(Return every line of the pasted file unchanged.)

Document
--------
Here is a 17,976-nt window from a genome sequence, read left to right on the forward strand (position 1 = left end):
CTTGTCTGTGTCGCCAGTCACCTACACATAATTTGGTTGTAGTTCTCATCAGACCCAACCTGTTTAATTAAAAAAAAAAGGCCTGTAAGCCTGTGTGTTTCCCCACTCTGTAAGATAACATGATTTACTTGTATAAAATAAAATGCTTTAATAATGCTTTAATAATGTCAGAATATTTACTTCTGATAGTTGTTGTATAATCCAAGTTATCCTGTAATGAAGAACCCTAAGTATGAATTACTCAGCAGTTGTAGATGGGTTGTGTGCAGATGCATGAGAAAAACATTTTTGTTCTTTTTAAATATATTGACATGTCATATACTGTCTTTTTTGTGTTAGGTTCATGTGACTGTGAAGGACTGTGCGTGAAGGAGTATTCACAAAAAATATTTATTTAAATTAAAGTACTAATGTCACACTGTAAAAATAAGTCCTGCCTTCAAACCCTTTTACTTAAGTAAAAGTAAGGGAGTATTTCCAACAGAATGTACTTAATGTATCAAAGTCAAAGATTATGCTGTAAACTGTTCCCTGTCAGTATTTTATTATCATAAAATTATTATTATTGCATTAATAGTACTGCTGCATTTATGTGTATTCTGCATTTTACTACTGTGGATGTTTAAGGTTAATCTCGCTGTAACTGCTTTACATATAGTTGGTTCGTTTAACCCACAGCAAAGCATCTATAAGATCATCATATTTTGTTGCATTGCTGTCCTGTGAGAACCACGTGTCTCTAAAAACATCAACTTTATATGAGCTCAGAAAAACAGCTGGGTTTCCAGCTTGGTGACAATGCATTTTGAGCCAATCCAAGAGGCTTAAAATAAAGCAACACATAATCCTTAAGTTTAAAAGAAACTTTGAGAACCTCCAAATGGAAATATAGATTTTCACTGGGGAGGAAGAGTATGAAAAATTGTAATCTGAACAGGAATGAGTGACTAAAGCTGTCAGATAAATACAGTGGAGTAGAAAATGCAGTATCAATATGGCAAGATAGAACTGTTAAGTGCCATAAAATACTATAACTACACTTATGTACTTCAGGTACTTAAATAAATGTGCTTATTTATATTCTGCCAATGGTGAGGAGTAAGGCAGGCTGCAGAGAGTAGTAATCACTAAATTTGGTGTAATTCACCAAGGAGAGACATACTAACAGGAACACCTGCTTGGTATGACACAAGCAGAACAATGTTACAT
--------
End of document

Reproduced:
Here is a 17,976-nt window from a genome sequence, read left to right on the forward strand (position 1 = left end):
CTTGTCTGTGTCGCCAGTCACCTACACATAATTTGGTTGTAGTTCTCATCAGACCCAACCTGTTTAATTAAAAAAAAAAGGCCTGTAAGCCTGTGTGTTTCCCCACTCTGTAAGATAACATGATTTACTTGTATAAAATAAAATGCTTTAATAATGCTTTAATAATGTCAGAATATTTACTTCTGATAGTTGTTGTATAATCCAAGTTATCCTGTAATGAAGAACCCTAAGTATGAATTACTCAGCAGTTGTAGATGGGTTGTGTGCAGATGCATGAGAAAAACATTTTTGTTCTTTTTAAATATATTGACATGTCATATACTGTCTTTTTTGTGTTAGGTTCATGTGACTGTGAAGGACTGTGCGTGAAGGAGTATTCACAAAAAATATTTATTTAAATTAAAGTACTAATGTCACACTGTAAAAATAAGTCCTGCCTTCAAACCCTTTTACTTAAGTAAAAGTAAGGGAGTATTTCCAACAGAATGTACTTAATGTATCAAAGTCAAAGATTATGCTGTAAACTGTTCCCTGTCAGTATTTTATTATCATAAAATTATTATTATTGCATTAATAGTACTGCTGCATTTATGTGTATTCTGCATTTTACTACTGTGGATGTTTAAGGTTAATCTCGCTGTAACTGCTTTACATATAGTTGGTTCGTTTAACCCACAGCAAAGCATCTATAAGATCATCATATTTTGTTGCATTGCTGTCCTGTGAGAACCACGTGTCTCTAAAAACATCAACTTTATATGAGCTCAGAAAAACAGCTGGGTTTCCAGCTTGGTGACAATGCATTTTGAGCCAATCCAAGAGGCTTAAAATAAAGCAACACATAATCCTTAAGTTTAAAAGAAACTTTGAGAACCTCCAAATGGAAATATAGATTTTCACTGGGGAGGAAGAGTATGAAAAATTGTAATCTGAACAGGAATGAGTGACTAAAGCTGTCAGATAAATACAGTGGAGTAGAAAATGCAGTATCAATATGGCAAGATAGAACTGTTAAGTGCCATAAAATACTATAACTACACTTATGTACTTCAGGTACTTAAATAAATGTGCTTATTTATATTCTGCCAATGGTGAGGAGTAAGGCAGGCTGCAGAGAGTAGTAATCACTAAATTTGGTGTAATTCACCAAGGAGAGACATACTAACAGGAACACCTGCTTGGTATGACACAAGCAGAACAATGTTACAT